There is a ferry between
St. Georges and Oiapoque!

This web page comes to you from the roadside in Brazil, 173km after Oiapoque heading towards Macapa. We have crossed the Oiapoque river back into Brazil.

But first what of French Guiana I hear you ask? We spent a relaxed day on the coast near Mana (where thousands of giant leatherback turtles come to lay their eggs between April and July) then headed for Kourou where we parked right by the sea in a public car park (N05.158750 W52.626678); a fine parking place with the added advantage of a police hostel and water tap nearby.

One of the main reasons for stopping at Kourou was to organise a visit to the European Space Agency's launch facility.

Although the tours are free you have to book in advance ( and take your passport with you.

Tours last about three hours and are only in French.

Compared with similar tours of NASA facilities in the USA, this one was something of a disappointment with very little drama and lots of "company" propaganda.

Did you know that more than half the world's communications satellites were put in orbit by Ariane, or that the ESA's launch location near the equator means that the cost per kg into geostationary orbits is up to 40% less than other operators?

After our tour we moved on to Cayenne, the capital of French Guiana. Again we parked on the waterfront, this time in a car park at the rear of Conseil General de Guyane on Rue C. Chandon at N04.939580 W52.336290. The police enquired how long we intended to stay, but other than that we were not disturbed.

Probably the best reason for stopping in Cayenne is the combined bar, restaurant and cyber-cafe on the Place des Palmistes. The food, and the prices, were up to French standards.

From the earliest stages of planning this trip there has been doubt about whether it would be possible to get our vehicles from French Guiana to Brazil.

Searches on the Internet produced evidence that there was a passenger ferry, but very unusually, we could find no reference to anybody getting a vehicle larger than a motor bike across the Oiapoque river. Two generally good sources of information, the South American Explorers Club and the Thorn Tree produced negative results.

The SAE Club representative in French Guiana was fairly sure there was no vehicle ferry, and one respondent on Thorn Tree stated:

No roads between Cayenne and the border. There might be trails, but I wouldn't count on them, and definitely no bridges or ferries.

Several other respondents on Thorn Tree said that since no camper van would make it from Lethem to Georgetown it didn't matter that there was no ferry across the Oiapoque river!

The truth is that the road from Cayenne to St. Georges is good tarmac and the ferry at Regina has been replaced by a splendid bridge.

When we arrived in St. Georges, we drove down to the river bank and reported to customs (N03.887534 W51.801750), who explained that because we were from the EU and French Guiana is part of France, there were no customs formalities.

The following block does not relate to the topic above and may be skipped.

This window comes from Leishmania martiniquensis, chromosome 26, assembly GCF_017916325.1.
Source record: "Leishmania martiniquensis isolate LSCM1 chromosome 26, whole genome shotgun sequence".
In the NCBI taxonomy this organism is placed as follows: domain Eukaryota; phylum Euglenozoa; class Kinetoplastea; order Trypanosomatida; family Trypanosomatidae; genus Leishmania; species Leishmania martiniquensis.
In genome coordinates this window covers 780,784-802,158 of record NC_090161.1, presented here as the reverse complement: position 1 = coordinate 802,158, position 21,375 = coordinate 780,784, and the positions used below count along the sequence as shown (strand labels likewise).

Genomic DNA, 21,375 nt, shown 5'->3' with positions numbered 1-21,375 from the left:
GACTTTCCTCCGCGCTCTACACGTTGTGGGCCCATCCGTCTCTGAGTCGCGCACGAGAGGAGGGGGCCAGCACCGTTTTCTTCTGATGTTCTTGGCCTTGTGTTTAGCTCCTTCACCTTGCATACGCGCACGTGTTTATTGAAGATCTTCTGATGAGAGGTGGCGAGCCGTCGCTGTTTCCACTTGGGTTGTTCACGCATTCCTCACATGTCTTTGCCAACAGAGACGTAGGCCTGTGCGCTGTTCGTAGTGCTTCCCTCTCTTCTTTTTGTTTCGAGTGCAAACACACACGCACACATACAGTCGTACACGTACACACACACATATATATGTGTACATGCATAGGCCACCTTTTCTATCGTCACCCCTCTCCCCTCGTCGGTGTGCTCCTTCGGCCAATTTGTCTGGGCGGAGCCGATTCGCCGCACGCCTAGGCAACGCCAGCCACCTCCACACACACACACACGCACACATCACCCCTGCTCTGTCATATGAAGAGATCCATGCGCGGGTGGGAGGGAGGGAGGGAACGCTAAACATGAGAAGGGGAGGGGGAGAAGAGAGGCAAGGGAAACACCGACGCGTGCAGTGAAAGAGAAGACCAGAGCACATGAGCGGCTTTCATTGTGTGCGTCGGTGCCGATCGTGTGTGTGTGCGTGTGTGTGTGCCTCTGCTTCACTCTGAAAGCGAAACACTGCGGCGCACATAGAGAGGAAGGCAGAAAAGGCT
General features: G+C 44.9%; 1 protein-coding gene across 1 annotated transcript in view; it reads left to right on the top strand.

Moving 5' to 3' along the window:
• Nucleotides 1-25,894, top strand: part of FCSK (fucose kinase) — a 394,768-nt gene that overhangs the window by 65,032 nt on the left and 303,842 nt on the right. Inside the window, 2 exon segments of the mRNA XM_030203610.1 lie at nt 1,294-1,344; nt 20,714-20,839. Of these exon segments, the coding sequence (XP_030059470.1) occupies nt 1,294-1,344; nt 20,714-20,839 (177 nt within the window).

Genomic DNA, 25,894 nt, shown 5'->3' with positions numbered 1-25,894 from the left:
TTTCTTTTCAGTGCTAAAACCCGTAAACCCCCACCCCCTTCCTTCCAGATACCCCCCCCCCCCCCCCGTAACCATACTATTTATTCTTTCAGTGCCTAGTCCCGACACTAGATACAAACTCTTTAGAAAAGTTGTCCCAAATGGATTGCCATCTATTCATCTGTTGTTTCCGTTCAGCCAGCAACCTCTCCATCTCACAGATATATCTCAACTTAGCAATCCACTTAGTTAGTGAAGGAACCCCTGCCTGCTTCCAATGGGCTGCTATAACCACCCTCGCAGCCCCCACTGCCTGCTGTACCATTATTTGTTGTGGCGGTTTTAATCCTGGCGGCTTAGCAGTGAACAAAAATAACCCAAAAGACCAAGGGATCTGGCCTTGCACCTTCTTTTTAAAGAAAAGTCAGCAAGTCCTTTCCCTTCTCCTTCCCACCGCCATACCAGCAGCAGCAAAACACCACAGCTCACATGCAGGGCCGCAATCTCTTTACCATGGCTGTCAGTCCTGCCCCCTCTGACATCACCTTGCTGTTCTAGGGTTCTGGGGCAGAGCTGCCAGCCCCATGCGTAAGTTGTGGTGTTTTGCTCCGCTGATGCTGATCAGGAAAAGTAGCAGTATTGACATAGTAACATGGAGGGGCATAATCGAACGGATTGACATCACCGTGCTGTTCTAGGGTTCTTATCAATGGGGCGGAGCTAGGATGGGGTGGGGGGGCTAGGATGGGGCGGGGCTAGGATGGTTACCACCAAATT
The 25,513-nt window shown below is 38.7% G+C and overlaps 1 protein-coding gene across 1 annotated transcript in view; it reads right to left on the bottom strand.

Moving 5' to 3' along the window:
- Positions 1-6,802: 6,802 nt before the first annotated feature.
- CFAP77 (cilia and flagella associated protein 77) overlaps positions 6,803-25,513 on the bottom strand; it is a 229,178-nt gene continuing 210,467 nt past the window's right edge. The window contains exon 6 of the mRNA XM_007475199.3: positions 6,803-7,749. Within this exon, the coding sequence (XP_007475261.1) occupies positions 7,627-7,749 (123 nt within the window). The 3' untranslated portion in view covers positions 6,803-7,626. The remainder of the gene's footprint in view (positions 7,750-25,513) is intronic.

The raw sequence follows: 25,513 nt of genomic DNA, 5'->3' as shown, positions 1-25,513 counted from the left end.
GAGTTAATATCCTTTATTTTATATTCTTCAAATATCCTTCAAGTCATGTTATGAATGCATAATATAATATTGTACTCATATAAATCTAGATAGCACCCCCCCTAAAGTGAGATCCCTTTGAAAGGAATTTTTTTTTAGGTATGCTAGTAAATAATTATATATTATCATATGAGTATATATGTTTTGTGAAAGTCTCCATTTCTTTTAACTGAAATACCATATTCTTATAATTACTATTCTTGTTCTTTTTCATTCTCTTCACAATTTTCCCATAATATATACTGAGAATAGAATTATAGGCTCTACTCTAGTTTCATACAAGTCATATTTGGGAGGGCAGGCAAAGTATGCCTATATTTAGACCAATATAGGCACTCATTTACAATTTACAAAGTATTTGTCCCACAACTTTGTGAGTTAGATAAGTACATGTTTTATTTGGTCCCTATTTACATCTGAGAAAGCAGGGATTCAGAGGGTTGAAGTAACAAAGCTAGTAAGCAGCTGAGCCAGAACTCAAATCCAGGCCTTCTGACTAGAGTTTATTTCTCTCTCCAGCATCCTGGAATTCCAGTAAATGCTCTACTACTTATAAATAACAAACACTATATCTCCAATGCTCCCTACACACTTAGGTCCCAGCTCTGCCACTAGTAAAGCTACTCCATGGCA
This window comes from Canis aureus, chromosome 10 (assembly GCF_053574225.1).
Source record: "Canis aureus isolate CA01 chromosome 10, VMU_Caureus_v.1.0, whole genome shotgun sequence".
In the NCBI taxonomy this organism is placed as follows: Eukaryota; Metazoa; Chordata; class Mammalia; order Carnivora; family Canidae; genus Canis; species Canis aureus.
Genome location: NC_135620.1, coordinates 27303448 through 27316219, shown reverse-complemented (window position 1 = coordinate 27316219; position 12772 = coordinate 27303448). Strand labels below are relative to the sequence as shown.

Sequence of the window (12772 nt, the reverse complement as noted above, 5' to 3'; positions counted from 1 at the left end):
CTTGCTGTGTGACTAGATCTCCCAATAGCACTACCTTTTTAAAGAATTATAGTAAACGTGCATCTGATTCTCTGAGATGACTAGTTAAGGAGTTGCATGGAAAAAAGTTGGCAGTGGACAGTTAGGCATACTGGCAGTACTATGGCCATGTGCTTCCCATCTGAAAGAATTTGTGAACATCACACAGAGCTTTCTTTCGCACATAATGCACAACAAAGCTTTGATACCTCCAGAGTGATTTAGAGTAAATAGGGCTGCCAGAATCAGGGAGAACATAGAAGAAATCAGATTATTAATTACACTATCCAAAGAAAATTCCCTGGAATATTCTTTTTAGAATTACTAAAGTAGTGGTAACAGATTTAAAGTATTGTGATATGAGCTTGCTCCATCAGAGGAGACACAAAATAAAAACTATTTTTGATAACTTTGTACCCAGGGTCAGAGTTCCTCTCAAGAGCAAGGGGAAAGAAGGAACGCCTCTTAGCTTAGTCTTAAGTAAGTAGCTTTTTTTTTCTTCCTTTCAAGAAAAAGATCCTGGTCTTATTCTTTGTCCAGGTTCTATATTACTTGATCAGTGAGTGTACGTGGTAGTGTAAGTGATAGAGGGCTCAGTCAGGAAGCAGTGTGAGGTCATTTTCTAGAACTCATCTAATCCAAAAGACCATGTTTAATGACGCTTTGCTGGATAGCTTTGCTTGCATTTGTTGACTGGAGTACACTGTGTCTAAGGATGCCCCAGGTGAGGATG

If you ask, customs may phone Luiz on the Brazilian side of the river to come over in his ferry and collect you. If not, you can call him yourself at one of the numbers on his card (above) or +55 96 99617608 (a Brazilian mobile number) or 0694410248 (a French Guiana number). Alternatively, if your Portuguese is not good, you may chose to call Stefan in Oiapoque to help you (see below).

Whilst we were waiting for the ferry, we walked back into St. Georges to the new police station (N03.889895 W51.804033) where they stamped our passports out of French Guiana. They told us that we were the first campervans to cross this border.

The ferry, which is in good condition, took about an hour to arrive. There is a steep concrete loading ramp on the French side (200 metres from customs) and a sandy beach on the Brazilian side.

We were charged 150 Euros per vehicle for the crossing.

Disembarking on the Brazilian side, we immediately presented our vehicle papers and yellow fever vaccination certificates to the official whom Luiz had summoned.

After that, we needed to report to the police (N03.843180 W51.835000) for immigration formalities, and then on to customs, who required a list of all our electronic equipment and cameras (N03.849049 W51.831445).

We were allowed to park overnight (free of charge) in the ferry compound under the palm trees (N03.843757 W51.839417).

To celebrate our arrival in Brazil, we walked to the splendid restaurant Beija Flor run by the very helpful Stefan. Both the restaurant and the piranha soup are highly recommended.

Stefan who speaks good English, French and Portuguese was extremely helpful to us. Thank you Stefan! (He can be contacted at +55 96 35211368.)

Stephen Stewart.

Home - This page last changed on 2006-10-27
This page contains the latitude and longitude (from GPS using WGS84 Datum) of places of interest.